AAPL/StJ – Yes, that's why I said to cash them at .45 this morning.  Not sure what you mean about USO, hopefully that roll was made at some point too since this morning.  Are you suggesting taking out the short puts?  Not the way this thing is flying. 

    VXX/Weasle – $24 is nice and low for them and I certainly like selling the March $23 puts for $1.15 and buying the March $20/23 bull call spread for $2 for net .85 on the $3 spread that's 100% in the money so a bet that VIX finishes March over 17 doesn't seem so crazy.  

  186. Stj………paid 33.60 for those. We will be holding these…….not a daytrade

  187. APPL / Iflan – Whats your conclusion from the shareholders meeting? I see you are bullish even with no div /share buyback

  188. @Felipe
    Haven't often heeded your advice and  'taken the money and run', on  a quick gain, but early this a.m. I noticed silver lagging Gold by a significant percentage and jumped in to two contracts and don't you know that by 1:30 pm. that little canoe came in, and I promptly sold for a 5 figure gain.
    And no, I'm not going to donate a part of it to theBamster's campaign, but I might get a buncha cupcakes and bring them down to the Meals on Wheels dispensary.   I'm for sure gonna have some myself and maybe a cookie.

  189. Speaking of earnings, DMND reports after the close tonight…. I wonder what they are going to say! And we have positions in the $25KP and $5KP portfolios.

    Also reporting tonight, FSLR – that could impact the TSL trade. And BTW, the options don't seem to price normal volatility in this stock. The weekly straddle prices in a 4% move when the stock moves almost 8% on average… Would not want to touch that one…

  190. Lflan, just read your post. are you still go for the BTO 500 Apr Call for overnight hold or more?

  191. lflan – any plan to cover the $500 April calls before the close?

  192. 25KP / Phil – You are right, the AAPL puts are gone, but on the USO you were looking at the roll in your 11:22 post. I'll assume that it was made around then in the portfolio.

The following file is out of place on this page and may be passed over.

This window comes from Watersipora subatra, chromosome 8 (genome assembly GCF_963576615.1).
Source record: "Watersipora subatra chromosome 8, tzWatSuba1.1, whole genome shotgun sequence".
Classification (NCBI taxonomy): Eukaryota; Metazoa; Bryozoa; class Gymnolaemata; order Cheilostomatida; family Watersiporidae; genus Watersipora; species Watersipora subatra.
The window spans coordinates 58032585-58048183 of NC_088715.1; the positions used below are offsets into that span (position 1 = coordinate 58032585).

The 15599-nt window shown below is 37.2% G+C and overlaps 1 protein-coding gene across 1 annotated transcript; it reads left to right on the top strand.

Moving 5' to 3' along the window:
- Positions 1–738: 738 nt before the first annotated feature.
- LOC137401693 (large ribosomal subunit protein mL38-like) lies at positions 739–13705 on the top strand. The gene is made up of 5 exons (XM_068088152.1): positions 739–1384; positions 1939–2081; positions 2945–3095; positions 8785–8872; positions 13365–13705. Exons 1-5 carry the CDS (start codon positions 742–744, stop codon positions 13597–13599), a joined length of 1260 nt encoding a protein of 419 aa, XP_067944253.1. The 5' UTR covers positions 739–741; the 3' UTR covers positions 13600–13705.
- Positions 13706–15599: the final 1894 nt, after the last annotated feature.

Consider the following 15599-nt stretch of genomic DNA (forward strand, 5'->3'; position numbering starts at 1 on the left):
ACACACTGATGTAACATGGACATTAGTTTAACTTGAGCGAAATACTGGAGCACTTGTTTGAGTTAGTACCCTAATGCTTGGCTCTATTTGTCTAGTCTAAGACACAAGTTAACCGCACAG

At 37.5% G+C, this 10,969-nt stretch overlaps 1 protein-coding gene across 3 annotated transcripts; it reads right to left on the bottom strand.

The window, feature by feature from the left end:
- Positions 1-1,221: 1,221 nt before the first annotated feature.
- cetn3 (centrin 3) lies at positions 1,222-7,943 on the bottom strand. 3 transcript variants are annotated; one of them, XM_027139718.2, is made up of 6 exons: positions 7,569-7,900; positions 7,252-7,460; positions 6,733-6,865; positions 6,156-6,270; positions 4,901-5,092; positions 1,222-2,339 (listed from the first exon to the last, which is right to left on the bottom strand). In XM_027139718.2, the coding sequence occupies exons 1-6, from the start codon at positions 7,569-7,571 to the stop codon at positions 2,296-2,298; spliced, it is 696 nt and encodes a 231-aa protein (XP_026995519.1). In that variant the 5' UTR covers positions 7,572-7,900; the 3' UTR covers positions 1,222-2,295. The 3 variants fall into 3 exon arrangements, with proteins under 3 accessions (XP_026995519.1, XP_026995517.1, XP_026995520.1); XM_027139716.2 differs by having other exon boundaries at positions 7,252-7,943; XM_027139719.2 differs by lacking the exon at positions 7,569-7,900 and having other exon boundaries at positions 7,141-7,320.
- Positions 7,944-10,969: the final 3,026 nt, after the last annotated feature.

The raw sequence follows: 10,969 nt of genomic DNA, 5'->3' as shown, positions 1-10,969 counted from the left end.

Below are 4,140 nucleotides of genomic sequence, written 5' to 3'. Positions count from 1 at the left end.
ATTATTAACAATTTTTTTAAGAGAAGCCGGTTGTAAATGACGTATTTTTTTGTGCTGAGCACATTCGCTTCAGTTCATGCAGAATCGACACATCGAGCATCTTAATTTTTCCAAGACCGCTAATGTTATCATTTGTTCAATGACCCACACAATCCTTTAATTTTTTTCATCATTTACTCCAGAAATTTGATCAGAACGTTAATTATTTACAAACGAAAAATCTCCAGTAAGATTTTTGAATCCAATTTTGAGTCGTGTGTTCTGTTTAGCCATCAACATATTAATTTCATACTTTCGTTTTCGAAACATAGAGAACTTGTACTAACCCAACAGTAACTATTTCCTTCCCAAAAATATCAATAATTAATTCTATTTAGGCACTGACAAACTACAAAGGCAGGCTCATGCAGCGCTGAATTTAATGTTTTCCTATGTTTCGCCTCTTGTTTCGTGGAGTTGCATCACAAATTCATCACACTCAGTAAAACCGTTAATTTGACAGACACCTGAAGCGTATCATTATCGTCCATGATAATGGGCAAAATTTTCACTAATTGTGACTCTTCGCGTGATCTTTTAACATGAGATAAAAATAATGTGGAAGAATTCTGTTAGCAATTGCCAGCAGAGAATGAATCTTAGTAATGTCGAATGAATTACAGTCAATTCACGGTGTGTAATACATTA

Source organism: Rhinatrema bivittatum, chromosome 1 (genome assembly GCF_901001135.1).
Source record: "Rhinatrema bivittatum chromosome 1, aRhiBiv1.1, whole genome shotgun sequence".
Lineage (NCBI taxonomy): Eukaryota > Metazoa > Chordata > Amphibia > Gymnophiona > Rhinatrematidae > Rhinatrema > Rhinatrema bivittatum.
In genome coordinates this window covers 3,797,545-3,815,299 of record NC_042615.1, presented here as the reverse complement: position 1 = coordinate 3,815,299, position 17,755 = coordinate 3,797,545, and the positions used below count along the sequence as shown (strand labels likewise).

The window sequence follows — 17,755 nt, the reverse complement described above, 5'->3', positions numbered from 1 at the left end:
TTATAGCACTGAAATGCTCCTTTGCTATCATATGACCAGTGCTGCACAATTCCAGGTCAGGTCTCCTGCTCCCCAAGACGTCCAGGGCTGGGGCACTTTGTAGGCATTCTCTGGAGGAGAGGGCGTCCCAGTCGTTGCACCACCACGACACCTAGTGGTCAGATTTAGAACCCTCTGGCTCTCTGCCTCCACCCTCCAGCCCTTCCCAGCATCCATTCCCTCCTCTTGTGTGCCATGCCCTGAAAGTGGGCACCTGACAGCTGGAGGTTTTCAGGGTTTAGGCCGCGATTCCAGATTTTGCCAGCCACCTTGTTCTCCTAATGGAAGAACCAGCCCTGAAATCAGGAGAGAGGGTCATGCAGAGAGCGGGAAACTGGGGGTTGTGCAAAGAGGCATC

193. The meeting looked like a wash to me. No apparent effect on stock. These 500s will be held until significantly profitable…….days?…….weeks?…..

  194. No covers

  195. Phil--is it crazy to not be bullish now???
    betting the other way is chinese water torture

  196. Volume 79M on Dow at 3:30 – really amazing that we can imply a 1% move up in the indexes on the trading of 0.0001% of the shares.  Statistically, it's not a relevant sample.  

    July/Rustle – Now we have the Dollar down 1% with the indexes not up 1% but oil's up 2% so all must be well.  

    SCO/Willie – I think they pay off one day but now we are in defensive move so the March $34s at $1.10 can be rolled to the April $32s at $3.10 for $2 and you are paying $2 to buy $2 in position plus a month to be right.  SCO was $41 at the beginning of the month so figure a 50% retrace to $36.50 is reasonable over the next 60 days and, if you can live with that ($4.50 intrinsic) then spending $2 is a good investment.  Keep in mind though that you may end up in the May $30s or the June $28s before this insanity ends….

    Something/Sage – You would think but all I know is we have to hit our buy list tomorrow if the S&P doesn't tank again.  I think all the stops are being pulled out to get oil to the moon at the moment but the act of pushing oil to $110 itself crashes the market and causes oil to fall back below $100.  Unfortunately, you may have to wait for earnings to tell the tale in April and that's probably why they waited until guidance of the S&P was already logged in to pull this trigger.  Now we can pretend, like Cramer, that a 15% rise in oil in one month won't affect consumers.  

    GLD/Russell – Well geez, you would hope SOMEONE in the trading universe is smart enough to take a profit at some point.  When you see those sudden dips, it's usually a fund pulling the cash trigger to get while the getting's good.  

    Good point Rev – Like that Times article last weekend, the same people who vote against aid are often the biggest recipients.  

    RUT/Jabob – I don't know but they jammed up 2% off the bottom for a 1.5% gain on the day – all on no volume at all.